Year in Review


In the Jan 7 edition, Silex R-I School District revealed a new superintendent, Rod Hamlet after David Deets announced his retirement. Hamlet had served as principal for three years, with over twenty years of experience as a teacher and administrator. 

On Jan 11, local judges of the 45th circuit court approved a document that made presiding Judge Patrick Flynn the appointing authority over all non-statutory state paid positions. This ignited a feud between Judge Flynn and circuit court clerk Karla Allsbury that led to her being forcibly removed from the courthouse grounds later in the year. The legality of this decision is now being determined in state court. 

The late Mark Cross announced his retirement from office on Jan 14. Cross, who served as Mayor for a decade, accomplished many great things for the City of Troy including the building of a public pool and the addition of a traffic signal at E. Cherry St. and Lincoln Dr. Alderman and board president Ron Sconce became interim Mayor of Troy. 

The Troy Chamber of Commerce named Shiloh Werkmeister and Les Ellison Man and Woman of the Year on Jan 24.



In February, Michael Short was named new publisher of The Lincoln County Journal and the Troy Free Press after being in the newspaper business for over 23 years as well as the publisher of The Elsberry Democrat since 2005. 

On Feb 15, four area fire departments responded to a home explosion near Hwy KK and Walker Rd. The home was completely destroyed but luckily the residents were not home at the time of the explosion. 

The Lincoln County Prosecuting office was approved for a court facility dog after interviewing with CHAMPS, a fully accredited non-profit organization that trains and places service dogs. The pup will be utilized to help put children and adults at ease while discussing traumatic events or testifying in court. 



The Elsberry R-II Board of Education announced in March that the district would be moving to a four-day school week for the 2020-2021 school year. Students now attend school Tuesday through Friday, beginning their school day at 7:45 a.m. and concluding at 3:35 p.m.

On March 14, over 250 veterans, Lincoln County Kickers and other area residents gathered at the Troy Knights of Columbus hall, raising $14,500 for Central Missouri Honor Flight at their fourth annual dinner dance.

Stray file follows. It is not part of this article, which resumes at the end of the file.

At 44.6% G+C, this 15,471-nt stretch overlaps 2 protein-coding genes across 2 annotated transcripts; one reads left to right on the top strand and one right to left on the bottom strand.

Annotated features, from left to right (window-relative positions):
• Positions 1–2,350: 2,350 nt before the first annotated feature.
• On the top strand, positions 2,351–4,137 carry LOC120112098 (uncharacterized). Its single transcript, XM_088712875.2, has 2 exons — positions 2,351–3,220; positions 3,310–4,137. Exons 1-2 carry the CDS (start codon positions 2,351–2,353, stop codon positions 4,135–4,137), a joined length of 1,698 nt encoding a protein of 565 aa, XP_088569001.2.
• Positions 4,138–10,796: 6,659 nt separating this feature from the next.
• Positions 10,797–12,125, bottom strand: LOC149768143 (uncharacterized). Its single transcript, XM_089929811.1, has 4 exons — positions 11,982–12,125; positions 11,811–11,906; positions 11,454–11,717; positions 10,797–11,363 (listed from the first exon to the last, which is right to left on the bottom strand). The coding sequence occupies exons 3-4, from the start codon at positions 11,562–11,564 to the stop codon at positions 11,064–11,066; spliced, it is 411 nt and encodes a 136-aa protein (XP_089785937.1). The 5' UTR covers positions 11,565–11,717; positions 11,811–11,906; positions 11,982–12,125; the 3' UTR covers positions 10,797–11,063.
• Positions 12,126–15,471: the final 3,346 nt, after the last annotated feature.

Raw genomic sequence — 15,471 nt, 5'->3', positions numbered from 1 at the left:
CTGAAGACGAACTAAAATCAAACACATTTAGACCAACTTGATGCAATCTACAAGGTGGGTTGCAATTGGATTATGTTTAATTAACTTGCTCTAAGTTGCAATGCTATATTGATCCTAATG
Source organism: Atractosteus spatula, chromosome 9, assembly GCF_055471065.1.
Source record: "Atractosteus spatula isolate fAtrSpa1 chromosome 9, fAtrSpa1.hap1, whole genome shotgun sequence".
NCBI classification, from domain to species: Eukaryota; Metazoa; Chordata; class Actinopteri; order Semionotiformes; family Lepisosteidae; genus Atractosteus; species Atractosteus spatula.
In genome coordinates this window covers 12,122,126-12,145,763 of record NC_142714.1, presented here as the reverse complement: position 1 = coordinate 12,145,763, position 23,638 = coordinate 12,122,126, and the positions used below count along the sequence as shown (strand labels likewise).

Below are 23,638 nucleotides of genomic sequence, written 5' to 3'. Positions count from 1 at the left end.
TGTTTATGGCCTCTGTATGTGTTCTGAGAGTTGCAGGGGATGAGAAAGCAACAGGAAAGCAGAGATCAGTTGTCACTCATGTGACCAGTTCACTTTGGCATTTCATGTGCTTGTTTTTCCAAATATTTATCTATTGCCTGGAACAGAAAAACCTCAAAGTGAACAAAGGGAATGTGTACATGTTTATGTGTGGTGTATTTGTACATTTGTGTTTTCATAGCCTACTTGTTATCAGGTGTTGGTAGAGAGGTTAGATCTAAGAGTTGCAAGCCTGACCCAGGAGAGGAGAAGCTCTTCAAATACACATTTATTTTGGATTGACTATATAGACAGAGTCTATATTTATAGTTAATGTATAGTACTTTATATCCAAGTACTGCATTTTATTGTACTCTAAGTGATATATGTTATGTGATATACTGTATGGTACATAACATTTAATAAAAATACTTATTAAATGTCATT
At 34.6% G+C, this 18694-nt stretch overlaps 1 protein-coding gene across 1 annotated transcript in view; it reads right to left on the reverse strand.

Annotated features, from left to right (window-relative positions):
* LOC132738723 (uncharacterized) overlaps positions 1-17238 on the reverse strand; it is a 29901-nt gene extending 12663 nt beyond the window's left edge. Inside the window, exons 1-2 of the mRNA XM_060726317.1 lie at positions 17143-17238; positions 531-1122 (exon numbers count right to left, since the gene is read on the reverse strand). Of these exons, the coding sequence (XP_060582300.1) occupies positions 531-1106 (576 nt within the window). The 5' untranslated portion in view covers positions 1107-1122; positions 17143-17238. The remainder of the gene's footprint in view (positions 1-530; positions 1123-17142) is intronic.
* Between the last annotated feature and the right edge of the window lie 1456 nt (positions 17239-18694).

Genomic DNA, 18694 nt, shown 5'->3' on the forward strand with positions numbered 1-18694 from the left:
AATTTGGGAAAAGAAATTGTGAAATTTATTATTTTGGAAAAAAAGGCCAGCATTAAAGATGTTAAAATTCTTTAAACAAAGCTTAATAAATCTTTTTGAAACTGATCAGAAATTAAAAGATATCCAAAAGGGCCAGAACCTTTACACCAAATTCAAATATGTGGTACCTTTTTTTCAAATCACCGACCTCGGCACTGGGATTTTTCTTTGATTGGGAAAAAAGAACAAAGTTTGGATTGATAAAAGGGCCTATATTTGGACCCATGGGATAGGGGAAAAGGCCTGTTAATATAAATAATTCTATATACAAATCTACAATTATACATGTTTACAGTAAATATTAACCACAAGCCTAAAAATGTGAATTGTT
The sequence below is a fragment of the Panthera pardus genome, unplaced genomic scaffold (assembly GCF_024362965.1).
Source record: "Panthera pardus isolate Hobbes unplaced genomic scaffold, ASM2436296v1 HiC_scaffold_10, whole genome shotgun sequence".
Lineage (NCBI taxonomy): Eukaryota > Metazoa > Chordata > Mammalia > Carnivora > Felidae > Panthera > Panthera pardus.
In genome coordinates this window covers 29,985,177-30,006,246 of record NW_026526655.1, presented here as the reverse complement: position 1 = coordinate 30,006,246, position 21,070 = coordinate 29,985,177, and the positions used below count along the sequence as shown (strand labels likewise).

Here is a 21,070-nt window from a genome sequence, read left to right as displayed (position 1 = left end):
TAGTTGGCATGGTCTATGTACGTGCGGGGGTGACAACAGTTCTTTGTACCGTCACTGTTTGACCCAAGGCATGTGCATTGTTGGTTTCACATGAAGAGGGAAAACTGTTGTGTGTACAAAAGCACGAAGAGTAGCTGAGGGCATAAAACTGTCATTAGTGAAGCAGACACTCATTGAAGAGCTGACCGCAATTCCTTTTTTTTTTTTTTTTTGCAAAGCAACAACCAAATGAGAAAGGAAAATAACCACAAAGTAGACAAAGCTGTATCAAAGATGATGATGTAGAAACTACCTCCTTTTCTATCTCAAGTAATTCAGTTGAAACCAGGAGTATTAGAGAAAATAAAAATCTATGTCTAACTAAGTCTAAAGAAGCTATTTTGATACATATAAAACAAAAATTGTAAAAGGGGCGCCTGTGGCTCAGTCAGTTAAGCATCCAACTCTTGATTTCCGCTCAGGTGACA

The Lincoln County Commission declared a formal state of emergency as local precautions against the Coronavirus increase. Covid-19 testing increased as more residents came in contact with affected persons. On March 26, two positive cases were announced by the Health Department.

Area schools began closing mid-March to combat student exposure to Covid-19. They remained closed for the rest of the 2019-2020 school year after Governor Parsons announced on April 9 that all Missouri K-12 schools would close their doors, ending weeks of questions of whether or not students would physically attend school. 



Just a few days later on April 12, Parsons issued the stay at home order to combat the spread of Coronavirus in Missouri. The order took affect on April 15 and was to remain in effect until April 24. Parsons stated that, “There comes a time when we have to make major sacrifices in our lives. Many of us make sacrifices everyday but now, more than ever, we must all make sacrifices.”

The city of Winfield board of alderman unanimously approved an ordinance to include its police officers in the retirement system provided by the Missouri Local Government Employees Retirement System, or LAGERS, during their monthly meeting on April 13.  Under state law, the current and future police officers of Winfield would be eligible for the same retirement benefits as all other covered employees under LAGERS.